4. Counterexample – are there situations in which the usage of one AoK independently from all others actually leads to ‘more useful’ knowledge? 
  5. Conclusion – weight the statement in relation to your examples and counterexamples. Is it true that AoKs are always more useful when used in combination, or are there exceptions to the rule?

“Avoiding bias seems a commendable goal, but this fails to recognize the positive role that bias can play in the pursuit of knowledge.” Discuss this statement with reference to two areas of knowledge.

We think this is one of the most interesting of the 2021 TOK essay titles, but perhaps one of the most difficult to establish a clear argument in which you address multiple AoKs, WoKs, and RLEs. As with all titles, a lot of work will need to be put into breaking down what the statement is actually implying. First of all, what is bias and why does it typically have a negative connotation? We must also address why avoiding it is a commendable goal and if that truly is always the case. For example, when polling voters, who are naturally biased towards their top candidate, we wouldn’t want to avoid bias in the poll because we’d end up with irrelevant statistics! In fact, polls are an example in which we’re actively trying to measure the level of bias. However, you can of course make the argument that we want to avoid other forms of bias, such as selection bias, when polling. If you’re conducting a poll to get a clearer picture of who’s the front-runner for an election, it’s important to poll a large enough cohort with diverse enough backgrounds such that the results aren’t skewed by the sample chosen.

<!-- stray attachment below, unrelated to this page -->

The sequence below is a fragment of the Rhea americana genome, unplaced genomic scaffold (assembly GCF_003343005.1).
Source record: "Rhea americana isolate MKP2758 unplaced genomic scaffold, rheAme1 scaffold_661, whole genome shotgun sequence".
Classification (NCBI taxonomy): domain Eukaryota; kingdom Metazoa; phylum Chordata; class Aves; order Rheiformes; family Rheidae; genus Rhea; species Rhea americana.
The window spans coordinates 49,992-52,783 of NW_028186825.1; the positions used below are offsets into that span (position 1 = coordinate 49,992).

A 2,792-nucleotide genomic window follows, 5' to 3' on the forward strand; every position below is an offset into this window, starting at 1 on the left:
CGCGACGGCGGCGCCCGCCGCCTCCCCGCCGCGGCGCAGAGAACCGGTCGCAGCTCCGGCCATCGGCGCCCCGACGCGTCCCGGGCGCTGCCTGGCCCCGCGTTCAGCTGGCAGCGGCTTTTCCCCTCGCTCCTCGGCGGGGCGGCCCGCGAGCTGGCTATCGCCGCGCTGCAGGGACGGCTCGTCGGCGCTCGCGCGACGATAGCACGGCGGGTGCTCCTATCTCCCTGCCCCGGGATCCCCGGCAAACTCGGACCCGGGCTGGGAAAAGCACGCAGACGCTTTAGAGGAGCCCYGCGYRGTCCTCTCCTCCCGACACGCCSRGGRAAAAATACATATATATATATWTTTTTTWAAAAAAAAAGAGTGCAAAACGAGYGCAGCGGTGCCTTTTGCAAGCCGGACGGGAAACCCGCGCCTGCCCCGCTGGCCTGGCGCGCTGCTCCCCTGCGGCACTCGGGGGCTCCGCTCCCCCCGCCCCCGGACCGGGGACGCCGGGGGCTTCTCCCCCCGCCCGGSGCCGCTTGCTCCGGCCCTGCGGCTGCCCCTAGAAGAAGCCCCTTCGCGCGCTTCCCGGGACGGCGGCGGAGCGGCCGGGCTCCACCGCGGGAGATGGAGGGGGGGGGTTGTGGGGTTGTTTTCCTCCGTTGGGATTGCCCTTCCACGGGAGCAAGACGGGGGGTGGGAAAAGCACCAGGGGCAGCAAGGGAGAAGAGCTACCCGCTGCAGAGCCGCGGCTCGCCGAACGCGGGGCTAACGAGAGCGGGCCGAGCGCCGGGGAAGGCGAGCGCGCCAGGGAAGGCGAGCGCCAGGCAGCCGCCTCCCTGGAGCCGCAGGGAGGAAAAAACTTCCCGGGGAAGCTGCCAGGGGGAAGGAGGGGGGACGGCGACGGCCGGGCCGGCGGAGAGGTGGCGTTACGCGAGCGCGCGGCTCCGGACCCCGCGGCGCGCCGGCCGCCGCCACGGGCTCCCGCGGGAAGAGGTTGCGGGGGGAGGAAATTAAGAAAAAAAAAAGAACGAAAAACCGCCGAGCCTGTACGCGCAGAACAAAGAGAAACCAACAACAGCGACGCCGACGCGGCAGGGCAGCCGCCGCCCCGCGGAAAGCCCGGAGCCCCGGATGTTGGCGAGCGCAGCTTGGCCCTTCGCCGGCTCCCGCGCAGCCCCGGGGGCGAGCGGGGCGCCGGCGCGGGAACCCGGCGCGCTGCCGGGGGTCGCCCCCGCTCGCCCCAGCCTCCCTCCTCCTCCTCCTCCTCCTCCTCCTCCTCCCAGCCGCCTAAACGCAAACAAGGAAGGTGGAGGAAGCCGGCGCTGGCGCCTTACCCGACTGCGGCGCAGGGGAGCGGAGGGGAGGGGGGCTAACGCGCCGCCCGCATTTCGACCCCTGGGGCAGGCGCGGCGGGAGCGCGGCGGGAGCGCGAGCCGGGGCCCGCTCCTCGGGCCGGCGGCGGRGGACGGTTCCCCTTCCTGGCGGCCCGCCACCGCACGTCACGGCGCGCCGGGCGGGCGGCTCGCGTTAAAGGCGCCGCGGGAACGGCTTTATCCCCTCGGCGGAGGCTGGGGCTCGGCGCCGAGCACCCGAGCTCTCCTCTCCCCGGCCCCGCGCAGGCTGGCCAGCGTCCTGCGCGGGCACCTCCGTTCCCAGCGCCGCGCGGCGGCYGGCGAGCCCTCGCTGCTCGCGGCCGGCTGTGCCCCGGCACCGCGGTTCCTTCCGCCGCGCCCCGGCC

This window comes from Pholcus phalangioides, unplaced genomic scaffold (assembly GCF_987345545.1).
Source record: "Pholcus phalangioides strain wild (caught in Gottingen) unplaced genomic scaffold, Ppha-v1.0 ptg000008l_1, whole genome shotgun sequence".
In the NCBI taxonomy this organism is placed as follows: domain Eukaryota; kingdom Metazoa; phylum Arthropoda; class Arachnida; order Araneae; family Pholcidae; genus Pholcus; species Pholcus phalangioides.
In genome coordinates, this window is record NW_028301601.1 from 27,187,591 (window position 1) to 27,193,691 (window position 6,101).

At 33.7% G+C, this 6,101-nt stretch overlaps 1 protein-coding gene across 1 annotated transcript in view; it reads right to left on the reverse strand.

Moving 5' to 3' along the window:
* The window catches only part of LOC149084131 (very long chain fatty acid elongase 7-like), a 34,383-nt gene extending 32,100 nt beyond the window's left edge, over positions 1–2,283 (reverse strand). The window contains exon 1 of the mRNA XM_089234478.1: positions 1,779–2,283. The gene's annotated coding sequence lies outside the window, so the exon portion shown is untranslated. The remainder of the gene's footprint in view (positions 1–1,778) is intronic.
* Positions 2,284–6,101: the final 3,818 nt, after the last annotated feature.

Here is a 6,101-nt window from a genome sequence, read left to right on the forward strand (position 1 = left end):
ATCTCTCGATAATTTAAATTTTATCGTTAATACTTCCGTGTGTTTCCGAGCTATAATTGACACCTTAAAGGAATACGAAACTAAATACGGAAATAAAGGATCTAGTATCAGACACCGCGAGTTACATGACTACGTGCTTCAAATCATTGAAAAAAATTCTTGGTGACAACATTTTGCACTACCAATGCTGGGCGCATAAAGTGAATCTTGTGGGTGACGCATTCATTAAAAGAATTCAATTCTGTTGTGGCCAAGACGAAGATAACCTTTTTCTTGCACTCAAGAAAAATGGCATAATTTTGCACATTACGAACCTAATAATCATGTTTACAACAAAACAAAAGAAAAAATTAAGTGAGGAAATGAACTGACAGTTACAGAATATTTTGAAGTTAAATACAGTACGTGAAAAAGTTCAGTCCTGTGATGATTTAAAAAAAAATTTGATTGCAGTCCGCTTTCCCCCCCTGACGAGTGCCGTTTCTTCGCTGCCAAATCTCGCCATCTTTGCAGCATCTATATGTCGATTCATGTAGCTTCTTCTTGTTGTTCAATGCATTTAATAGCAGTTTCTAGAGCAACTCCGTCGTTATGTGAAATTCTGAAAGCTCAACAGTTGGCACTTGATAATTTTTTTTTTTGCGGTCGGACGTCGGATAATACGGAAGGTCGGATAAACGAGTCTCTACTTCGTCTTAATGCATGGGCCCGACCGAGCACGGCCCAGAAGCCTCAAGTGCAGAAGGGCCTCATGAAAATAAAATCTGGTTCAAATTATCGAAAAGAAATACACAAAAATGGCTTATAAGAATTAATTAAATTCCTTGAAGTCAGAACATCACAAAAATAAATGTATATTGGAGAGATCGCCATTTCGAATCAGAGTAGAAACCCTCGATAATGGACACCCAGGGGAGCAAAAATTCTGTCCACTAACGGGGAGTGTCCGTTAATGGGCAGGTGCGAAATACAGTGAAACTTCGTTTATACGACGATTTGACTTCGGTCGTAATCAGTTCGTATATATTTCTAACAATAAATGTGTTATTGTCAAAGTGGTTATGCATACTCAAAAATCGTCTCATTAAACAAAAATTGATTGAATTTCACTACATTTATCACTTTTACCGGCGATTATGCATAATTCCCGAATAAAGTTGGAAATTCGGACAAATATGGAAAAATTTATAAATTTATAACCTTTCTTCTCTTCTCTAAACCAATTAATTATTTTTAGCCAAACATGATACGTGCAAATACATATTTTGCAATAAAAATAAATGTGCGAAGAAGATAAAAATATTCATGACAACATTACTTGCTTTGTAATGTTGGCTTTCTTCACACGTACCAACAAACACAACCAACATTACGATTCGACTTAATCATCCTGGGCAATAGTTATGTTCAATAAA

If we choose the Human Sciences as our first AoK, exploring the Pollyanna Principle becomes a natural RLE. The Pollyanna Principle is a so-called ‘positivity bias’ allowing us to be happier, healthier and feel part of a community. People suffering from depression typically tend to focus on the negative more than the positive, while those who are not suffering from depression tend to do the opposite. What ensues is that they are more prone to remembering positive memories than negative ones! Read more about the Pollyanna Principle here.

Another RLE is looking at how bias can help in the business world! An interesting Economics paper published at the esteemed Wharton College at the University of Pennsylvania explores how a worker who overestimates their own ability might actually make everyone else in their organisation better off! Take a second to think about it – if a peer of yours set their target grade in the IB at a 45 they might inspire other people in their class to go for the same! Even if that target is far above what they could conceivably achieve, the overestimation, or biased self-perception, can lead to a positive effect on other students! We highly recommend you read the following paper to explore it further! 

So there we have it, the final three of the six 2021 TOK essay titles broken down! Still feeling unsure? We’ve got elite IB tutors ready and able to help you do yourself justice…